Anyone can have less hearing because of wax or middle ear problem, cough & cold, and sensory neural loss. Wax i.e. outer ear problems and middle ear problems can be treated with medication and surgeries. However, sensory neural losses can only be treated with hearing aids or cochlear implant surgeries. These treatments can be given according to individual requirements and cannot be done across the counter. It is a process one has to go through. With right diagnosis, right technology, proper rehabilitation - and a right mix of this entire process, one can produce wonderful results.
Hearing and listening are very important for communication. We must know how to take care of it and prevent any damage to it. We take utmost care and due diligence in investing in technologies for TV, mobiles and other electronic devices but ignore them while investing in right hearing aids to overcome our hearing disabilities, which can actually change our lives !!!
7. What role does sign language play in the life of hearing impaired children? What were the challenges that you encountered while interacting with children who have impaired hearing?
Unfortunately, there is no standardized sign language in our country as we have so many languages. It is more of a gestural language what we use here to communicate. As I said before, we have not come across anybody having complete hearing loss, so we train all our children for aural rehabilitation so that they learn to talk like us. Principally, we are against anyone using sign language to communicate with deaf children.
Generally. a normal child starts speaking at the age of nine months. Till then they listen to your voice and we try to teach them about emotions, gestures and feelings. So for deaf kids, when we fit them with hearing aids, it’s like their birth and we feel like parents. We need to talk to this child for at least 6 to 9 months and give them inputs so that he listens and understands and expresses himself/herself. We have never had any difficulties as such to communicate with them as we feel it’s our duty to teach them language first.
8. How do you plan to take your initiative of making ''impaired children an asset to the society'' forward?
I feel we have the potential and skills and we have generated results, and with the right support and awareness among others, we can change lives of the hearing-impaired in India and abroad. One needs to have a correct vision and mission and works towards it with a pure heart and honesty. Nothing is impossible, the word itself says ‘I m possible'!
9. You have adopted a few schools in Mumbai and Gujarat... How has the Government and school organizations supported you in your noble endeavour?
We have supported many schools in Mumbai and Gujarat. Earlier, they were reluctant to change methods of working with the hearing impaired children but now having seen the results, we are getting a very good support from the school management. We have started sports education in three deaf schools and now after a few years of seeing results, two schools have started on their own to contribute to this program and adopted it as part of their curriculum. Also, earlier they used to take donations for hearing aids as per the donor’s wish, but now they convince and request the donors to donate as per the child's requirement.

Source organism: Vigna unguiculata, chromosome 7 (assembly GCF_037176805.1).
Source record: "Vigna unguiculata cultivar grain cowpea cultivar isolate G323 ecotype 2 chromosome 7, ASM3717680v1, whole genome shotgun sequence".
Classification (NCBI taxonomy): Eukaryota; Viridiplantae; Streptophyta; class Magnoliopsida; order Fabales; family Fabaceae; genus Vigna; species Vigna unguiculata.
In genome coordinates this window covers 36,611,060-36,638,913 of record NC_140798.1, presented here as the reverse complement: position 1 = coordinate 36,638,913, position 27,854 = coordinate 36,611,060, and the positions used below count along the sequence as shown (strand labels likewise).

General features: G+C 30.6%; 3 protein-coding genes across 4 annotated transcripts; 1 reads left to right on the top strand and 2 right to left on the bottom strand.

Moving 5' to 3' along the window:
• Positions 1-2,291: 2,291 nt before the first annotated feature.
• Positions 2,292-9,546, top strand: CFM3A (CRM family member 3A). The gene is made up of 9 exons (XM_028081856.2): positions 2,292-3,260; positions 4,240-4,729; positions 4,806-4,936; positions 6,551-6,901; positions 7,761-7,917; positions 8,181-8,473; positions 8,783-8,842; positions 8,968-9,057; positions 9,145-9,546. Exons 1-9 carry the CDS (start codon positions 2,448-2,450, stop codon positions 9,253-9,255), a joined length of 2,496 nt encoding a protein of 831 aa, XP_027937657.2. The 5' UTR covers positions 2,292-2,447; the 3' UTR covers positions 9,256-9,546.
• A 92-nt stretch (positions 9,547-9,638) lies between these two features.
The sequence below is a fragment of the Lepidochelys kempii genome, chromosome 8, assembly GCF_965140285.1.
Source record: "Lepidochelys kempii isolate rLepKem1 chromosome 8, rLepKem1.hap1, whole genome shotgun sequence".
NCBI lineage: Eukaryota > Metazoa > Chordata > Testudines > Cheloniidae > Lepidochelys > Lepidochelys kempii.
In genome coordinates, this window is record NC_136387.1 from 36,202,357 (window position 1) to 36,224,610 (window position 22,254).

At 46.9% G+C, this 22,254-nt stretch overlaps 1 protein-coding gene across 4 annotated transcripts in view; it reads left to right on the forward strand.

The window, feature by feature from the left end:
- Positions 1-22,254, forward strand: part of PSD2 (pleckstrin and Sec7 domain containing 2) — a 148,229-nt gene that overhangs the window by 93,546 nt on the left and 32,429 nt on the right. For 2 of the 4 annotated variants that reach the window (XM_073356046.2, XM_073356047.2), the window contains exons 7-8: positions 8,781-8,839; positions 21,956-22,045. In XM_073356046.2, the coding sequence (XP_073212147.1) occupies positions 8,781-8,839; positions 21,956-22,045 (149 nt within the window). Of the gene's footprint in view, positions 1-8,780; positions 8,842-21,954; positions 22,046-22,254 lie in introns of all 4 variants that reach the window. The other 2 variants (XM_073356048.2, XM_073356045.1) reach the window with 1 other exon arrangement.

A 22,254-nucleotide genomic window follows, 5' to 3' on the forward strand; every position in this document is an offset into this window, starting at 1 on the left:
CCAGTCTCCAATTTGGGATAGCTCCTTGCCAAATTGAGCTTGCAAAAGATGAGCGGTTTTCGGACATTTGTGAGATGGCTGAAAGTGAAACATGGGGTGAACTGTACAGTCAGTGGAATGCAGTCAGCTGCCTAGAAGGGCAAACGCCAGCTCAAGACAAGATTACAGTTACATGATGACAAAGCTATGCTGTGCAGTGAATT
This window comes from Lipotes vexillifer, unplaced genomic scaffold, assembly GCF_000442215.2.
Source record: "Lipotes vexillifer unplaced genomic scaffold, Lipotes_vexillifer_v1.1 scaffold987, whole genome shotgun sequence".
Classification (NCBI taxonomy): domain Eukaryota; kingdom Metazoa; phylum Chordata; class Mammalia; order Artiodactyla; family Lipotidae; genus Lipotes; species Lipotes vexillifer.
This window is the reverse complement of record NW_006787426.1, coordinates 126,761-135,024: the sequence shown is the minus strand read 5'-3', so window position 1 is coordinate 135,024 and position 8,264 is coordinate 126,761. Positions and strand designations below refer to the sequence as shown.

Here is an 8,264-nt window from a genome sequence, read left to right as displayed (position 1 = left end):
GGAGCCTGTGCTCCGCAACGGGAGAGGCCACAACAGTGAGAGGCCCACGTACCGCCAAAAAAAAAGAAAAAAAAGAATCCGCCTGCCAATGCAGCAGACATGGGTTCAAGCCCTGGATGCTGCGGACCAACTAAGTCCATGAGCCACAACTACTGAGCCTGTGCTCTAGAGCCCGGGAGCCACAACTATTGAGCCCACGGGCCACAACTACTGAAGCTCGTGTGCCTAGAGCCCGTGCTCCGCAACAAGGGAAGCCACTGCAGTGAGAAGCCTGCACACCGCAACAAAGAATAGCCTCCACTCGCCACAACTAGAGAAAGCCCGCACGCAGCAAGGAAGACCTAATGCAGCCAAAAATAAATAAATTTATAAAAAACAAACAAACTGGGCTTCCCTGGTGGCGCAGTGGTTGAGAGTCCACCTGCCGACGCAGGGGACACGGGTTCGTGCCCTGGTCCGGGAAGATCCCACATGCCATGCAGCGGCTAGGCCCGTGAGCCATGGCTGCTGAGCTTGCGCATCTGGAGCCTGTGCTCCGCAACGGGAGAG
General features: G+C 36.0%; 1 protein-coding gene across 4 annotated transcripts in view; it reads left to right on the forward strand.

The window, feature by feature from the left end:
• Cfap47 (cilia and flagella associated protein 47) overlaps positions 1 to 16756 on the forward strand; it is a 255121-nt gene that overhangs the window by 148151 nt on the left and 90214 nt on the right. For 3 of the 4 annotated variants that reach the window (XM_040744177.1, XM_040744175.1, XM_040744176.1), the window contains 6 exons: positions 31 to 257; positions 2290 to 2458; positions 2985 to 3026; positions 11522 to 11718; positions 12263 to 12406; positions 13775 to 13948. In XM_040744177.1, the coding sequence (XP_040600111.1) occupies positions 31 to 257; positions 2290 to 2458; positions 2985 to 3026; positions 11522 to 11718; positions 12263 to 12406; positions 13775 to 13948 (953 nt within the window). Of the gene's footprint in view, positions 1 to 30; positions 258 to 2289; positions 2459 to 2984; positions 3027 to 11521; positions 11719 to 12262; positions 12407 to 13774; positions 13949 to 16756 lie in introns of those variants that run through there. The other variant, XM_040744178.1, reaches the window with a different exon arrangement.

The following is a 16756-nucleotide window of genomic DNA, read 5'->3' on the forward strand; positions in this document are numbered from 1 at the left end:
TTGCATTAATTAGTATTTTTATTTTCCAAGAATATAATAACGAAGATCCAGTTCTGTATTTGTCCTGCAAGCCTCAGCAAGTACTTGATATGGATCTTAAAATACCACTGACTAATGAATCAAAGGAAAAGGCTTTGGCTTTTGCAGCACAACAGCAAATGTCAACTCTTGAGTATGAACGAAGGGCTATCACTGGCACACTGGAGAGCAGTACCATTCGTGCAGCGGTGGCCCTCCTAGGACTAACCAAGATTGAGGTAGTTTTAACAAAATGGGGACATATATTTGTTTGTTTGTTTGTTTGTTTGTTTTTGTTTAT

Because of good technology and rehabilitation efforts, students have started hearing well and it has made the teacher’s task easier and they are able to do more and more of creative activities along with the children. They are now more willing to participate in science exhibitions, dance competitions and it has also increased the confidence of kids, teachers and parents.
10. About one in five people in India have hearing loss. Still many do not know about Audiologists. Why should one choose an audiologist over a General Physician?
In society, every individual has their own tasks. We do specialization in audiology, speech therapy and voice therapy. We have been taught and trained in our field in depth, and that too scientifically. Like in any other field, including medicine, there are specialists for every activity. We are those specialists in the field of audiology and speech therapy and we are more focused in this field and get constant updates by way of medical generals, seminars, conferences and on-the-job experiences. Such an access may not be possible with a general physician.
11. What's next for you and JOSH Foundation?
We wish to create a professional video on the National Anthem being sung by special children (hearing impaired) and for it to be aired on a national network of cinema halls and multiplexes.
We are also working on plans to organise a reality show on TV/social media on a global platform.
We wish to establish a State of the Art Charitable Institute for hearing impaired children, covering all the solutions under one roof (based on the model at present functional at Mainz, Germany), where we want to train hearing impaired children and integrate them in society as normal children.